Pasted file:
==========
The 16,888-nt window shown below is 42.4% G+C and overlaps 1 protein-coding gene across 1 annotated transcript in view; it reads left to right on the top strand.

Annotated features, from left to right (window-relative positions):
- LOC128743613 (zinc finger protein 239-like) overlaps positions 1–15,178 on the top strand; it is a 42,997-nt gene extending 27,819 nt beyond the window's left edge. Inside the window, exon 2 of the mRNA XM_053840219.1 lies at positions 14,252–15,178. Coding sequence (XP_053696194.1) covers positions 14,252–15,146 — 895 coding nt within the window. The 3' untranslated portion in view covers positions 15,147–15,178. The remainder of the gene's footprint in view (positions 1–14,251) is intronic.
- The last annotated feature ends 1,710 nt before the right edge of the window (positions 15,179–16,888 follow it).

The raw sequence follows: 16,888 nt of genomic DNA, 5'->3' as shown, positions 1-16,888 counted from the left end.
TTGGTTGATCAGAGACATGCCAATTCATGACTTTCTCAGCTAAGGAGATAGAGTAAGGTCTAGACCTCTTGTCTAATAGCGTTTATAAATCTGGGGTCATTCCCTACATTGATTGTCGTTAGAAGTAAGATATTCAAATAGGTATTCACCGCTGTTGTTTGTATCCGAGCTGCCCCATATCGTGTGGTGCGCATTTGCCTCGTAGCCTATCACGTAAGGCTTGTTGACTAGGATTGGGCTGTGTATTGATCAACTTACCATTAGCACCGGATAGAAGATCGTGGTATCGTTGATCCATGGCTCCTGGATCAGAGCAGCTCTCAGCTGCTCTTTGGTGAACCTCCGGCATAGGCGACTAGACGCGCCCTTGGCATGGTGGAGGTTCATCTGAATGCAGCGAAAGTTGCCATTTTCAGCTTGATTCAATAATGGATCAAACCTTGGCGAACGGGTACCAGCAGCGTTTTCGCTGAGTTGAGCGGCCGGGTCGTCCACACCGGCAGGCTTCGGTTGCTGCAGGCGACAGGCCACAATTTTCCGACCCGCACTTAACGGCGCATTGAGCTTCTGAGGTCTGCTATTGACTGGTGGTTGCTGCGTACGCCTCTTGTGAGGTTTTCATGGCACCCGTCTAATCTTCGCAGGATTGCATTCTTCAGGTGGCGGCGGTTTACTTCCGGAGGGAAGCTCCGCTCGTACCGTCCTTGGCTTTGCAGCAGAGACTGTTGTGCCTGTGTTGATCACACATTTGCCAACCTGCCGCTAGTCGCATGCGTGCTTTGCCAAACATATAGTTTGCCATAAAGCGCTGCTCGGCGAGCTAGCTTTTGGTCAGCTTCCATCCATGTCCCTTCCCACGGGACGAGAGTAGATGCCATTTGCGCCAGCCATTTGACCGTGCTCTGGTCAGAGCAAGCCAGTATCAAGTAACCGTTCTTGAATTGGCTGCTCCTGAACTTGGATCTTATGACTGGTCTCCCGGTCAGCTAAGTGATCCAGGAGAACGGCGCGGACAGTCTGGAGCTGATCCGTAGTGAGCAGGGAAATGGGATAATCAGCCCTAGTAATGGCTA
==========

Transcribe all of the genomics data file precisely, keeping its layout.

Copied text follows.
The 16,888-nt window shown below is 42.4% G+C and overlaps 1 protein-coding gene across 1 annotated transcript in view; it reads left to right on the top strand.

Annotated features, from left to right (window-relative positions):
- LOC128743613 (zinc finger protein 239-like) overlaps positions 1–15,178 on the top strand; it is a 42,997-nt gene extending 27,819 nt beyond the window's left edge. Inside the window, exon 2 of the mRNA XM_053840219.1 lies at positions 14,252–15,178. Coding sequence (XP_053696194.1) covers positions 14,252–15,146 — 895 coding nt within the window. The 3' untranslated portion in view covers positions 15,147–15,178. The remainder of the gene's footprint in view (positions 1–14,251) is intronic.
- The last annotated feature ends 1,710 nt before the right edge of the window (positions 15,179–16,888 follow it).

The raw sequence follows: 16,888 nt of genomic DNA, 5'->3' as shown, positions 1-16,888 counted from the left end.
TTGGTTGATCAGAGACATGCCAATTCATGACTTTCTCAGCTAAGGAGATAGAGTAAGGTCTAGACCTCTTGTCTAATAGCGTTTATAAATCTGGGGTCATTCCCTACATTGATTGTCGTTAGAAGTAAGATATTCAAATAGGTATTCACCGCTGTTGTTTGTATCCGAGCTGCCCCATATCGTGTGGTGCGCATTTGCCTCGTAGCCTATCACGTAAGGCTTGTTGACTAGGATTGGGCTGTGTATTGATCAACTTACCATTAGCACCGGATAGAAGATCGTGGTATCGTTGATCCATGGCTCCTGGATCAGAGCAGCTCTCAGCTGCTCTTTGGTGAACCTCCGGCATAGGCGACTAGACGCGCCCTTGGCATGGTGGAGGTTCATCTGAATGCAGCGAAAGTTGCCATTTTCAGCTTGATTCAATAATGGATCAAACCTTGGCGAACGGGTACCAGCAGCGTTTTCGCTGAGTTGAGCGGCCGGGTCGTCCACACCGGCAGGCTTCGGTTGCTGCAGGCGACAGGCCACAATTTTCCGACCCGCACTTAACGGCGCATTGAGCTTCTGAGGTCTGCTATTGACTGGTGGTTGCTGCGTACGCCTCTTGTGAGGTTTTCATGGCACCCGTCTAATCTTCGCAGGATTGCATTCTTCAGGTGGCGGCGGTTTACTTCCGGAGGGAAGCTCCGCTCGTACCGTCCTTGGCTTTGCAGCAGAGACTGTTGTGCCTGTGTTGATCACACATTTGCCAACCTGCCGCTAGTCGCATGCGTGCTTTGCCAAACATATAGTTTGCCATAAAGCGCTGCTCGGCGAGCTAGCTTTTGGTCAGCTTCCATCCATGTCCCTTCCCACGGGACGAGAGTAGATGCCATTTGCGCCAGCCATTTGACCGTGCTCTGGTCAGAGCAAGCCAGTATCAAGTAACCGTTCTTGAATTGGCTGCTCCTGAACTTGGATCTTATGACTGGTCTCCCGGTCAGCTAAGTGATCCAGGAGAACGGCGCGGACAGTCTGGAGCTGATCCGTAGTGAGCAGGGAAATGGGATAATCAGCCCTAGTAATGGCTA